- develop an understanding of sustainability and investigate sustainable ways to solve a coastal issue.
- examine a coastal issue from multiple stakeholder perspectives.
- examine the sometimes conflicting roles of science and politics in addressing a coastal issue.
Depending on individual classroom situations and scheduling, the timeframe and sequence of this case study initiative can be modified. The research and development phase may require up to several weeks depending on how much classroom time is set aside as well as how the presentations will be coordinated. Allow 5–10 minutes for each presentation.
- Maps, diagrams and charts hung around the classroom for additional reference as well as piquing interest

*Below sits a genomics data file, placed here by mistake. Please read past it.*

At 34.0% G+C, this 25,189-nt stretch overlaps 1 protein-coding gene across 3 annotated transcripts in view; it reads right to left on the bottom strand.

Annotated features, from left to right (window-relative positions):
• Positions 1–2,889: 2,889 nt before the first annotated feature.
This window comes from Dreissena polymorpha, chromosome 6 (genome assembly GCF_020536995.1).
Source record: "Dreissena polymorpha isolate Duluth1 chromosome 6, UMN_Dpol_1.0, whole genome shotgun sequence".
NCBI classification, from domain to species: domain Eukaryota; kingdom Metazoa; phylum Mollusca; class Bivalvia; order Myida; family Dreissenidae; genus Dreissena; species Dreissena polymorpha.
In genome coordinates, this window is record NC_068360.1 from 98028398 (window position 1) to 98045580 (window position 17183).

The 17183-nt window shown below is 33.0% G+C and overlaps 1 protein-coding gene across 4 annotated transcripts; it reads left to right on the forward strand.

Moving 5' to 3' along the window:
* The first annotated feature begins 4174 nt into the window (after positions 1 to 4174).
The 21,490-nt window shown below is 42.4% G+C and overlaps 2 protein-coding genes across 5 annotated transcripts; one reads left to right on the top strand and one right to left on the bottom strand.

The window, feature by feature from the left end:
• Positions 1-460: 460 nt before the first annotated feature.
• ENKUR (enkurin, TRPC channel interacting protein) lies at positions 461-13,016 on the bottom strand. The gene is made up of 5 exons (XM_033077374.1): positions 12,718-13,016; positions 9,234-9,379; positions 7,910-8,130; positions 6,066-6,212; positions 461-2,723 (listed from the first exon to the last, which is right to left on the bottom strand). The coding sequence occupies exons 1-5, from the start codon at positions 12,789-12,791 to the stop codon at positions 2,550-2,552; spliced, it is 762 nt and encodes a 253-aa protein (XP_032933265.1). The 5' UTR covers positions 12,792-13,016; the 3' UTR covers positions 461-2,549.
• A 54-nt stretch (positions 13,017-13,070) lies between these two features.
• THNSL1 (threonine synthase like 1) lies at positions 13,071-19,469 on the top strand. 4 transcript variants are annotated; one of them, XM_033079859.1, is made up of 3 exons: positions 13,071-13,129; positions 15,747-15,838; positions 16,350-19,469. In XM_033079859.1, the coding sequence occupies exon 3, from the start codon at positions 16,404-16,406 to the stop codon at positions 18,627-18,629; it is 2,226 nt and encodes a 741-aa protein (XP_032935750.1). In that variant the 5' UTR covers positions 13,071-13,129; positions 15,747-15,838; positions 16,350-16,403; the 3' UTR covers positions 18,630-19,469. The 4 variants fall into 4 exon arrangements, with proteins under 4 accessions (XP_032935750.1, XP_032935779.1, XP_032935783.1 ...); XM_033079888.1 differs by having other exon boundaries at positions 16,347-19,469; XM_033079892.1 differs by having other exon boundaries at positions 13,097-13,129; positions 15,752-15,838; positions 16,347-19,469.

- Computers with Internet access and Google Earth installed (If Google Earth is not available, geology.com offers similar views of specified locations.)
- LCD projector for Prezi or PowerPoint presentations
- Student presentation guidelines and resource sheet
- These instructions can be printed double-sided so each student receives one page.
- Open as PDF (39 KB, 2 pages)
- Case study instructions
- Provide one case study per student in both electronic and hard copy format. Instructions for a student’s assigned case study should made available electronically, if possible, since relevant hyperlinks are included. Instructions include a short introduction to the case study topic, guiding research questions, and a few selected resources.
- Open as PDF (66 KB, 14 pages)